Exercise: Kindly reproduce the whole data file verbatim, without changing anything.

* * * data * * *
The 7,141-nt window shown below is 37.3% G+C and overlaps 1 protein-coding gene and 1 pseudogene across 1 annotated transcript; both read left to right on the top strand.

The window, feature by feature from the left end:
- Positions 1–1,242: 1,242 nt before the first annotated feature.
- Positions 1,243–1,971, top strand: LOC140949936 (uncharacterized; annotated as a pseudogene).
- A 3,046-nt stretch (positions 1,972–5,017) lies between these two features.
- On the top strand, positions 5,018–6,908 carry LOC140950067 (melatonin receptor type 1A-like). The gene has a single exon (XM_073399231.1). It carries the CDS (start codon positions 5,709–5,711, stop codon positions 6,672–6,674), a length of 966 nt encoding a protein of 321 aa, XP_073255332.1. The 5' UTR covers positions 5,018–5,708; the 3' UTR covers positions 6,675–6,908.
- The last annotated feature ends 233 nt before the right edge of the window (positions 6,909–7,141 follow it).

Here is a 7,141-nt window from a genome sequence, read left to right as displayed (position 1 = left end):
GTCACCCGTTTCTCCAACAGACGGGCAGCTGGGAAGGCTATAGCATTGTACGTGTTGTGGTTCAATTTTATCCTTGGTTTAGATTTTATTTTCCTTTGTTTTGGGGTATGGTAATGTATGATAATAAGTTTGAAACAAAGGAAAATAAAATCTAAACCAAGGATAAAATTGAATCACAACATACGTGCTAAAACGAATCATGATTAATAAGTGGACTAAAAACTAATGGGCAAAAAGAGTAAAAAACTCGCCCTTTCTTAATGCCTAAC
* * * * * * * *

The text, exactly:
The 7,141-nt window shown below is 37.3% G+C and overlaps 1 protein-coding gene and 1 pseudogene across 1 annotated transcript; both read left to right on the top strand.

The window, feature by feature from the left end:
- Positions 1–1,242: 1,242 nt before the first annotated feature.
- Positions 1,243–1,971, top strand: LOC140949936 (uncharacterized; annotated as a pseudogene).
- A 3,046-nt stretch (positions 1,972–5,017) lies between these two features.
- On the top strand, positions 5,018–6,908 carry LOC140950067 (melatonin receptor type 1A-like). The gene has a single exon (XM_073399231.1). It carries the CDS (start codon positions 5,709–5,711, stop codon positions 6,672–6,674), a length of 966 nt encoding a protein of 321 aa, XP_073255332.1. The 5' UTR covers positions 5,018–5,708; the 3' UTR covers positions 6,675–6,908.
- The last annotated feature ends 233 nt before the right edge of the window (positions 6,909–7,141 follow it).

Here is a 7,141-nt window from a genome sequence, read left to right as displayed (position 1 = left end):
GTCACCCGTTTCTCCAACAGACGGGCAGCTGGGAAGGCTATAGCATTGTACGTGTTGTGGTTCAATTTTATCCTTGGTTTAGATTTTATTTTCCTTTGTTTTGGGGTATGGTAATGTATGATAATAAGTTTGAAACAAAGGAAAATAAAATCTAAACCAAGGATAAAATTGAATCACAACATACGTGCTAAAACGAATCATGATTAATAAGTGGACTAAAAACTAATGGGCAAAAAGAGTAAAAAACTCGCCCTTTCTTAATGCCTAAC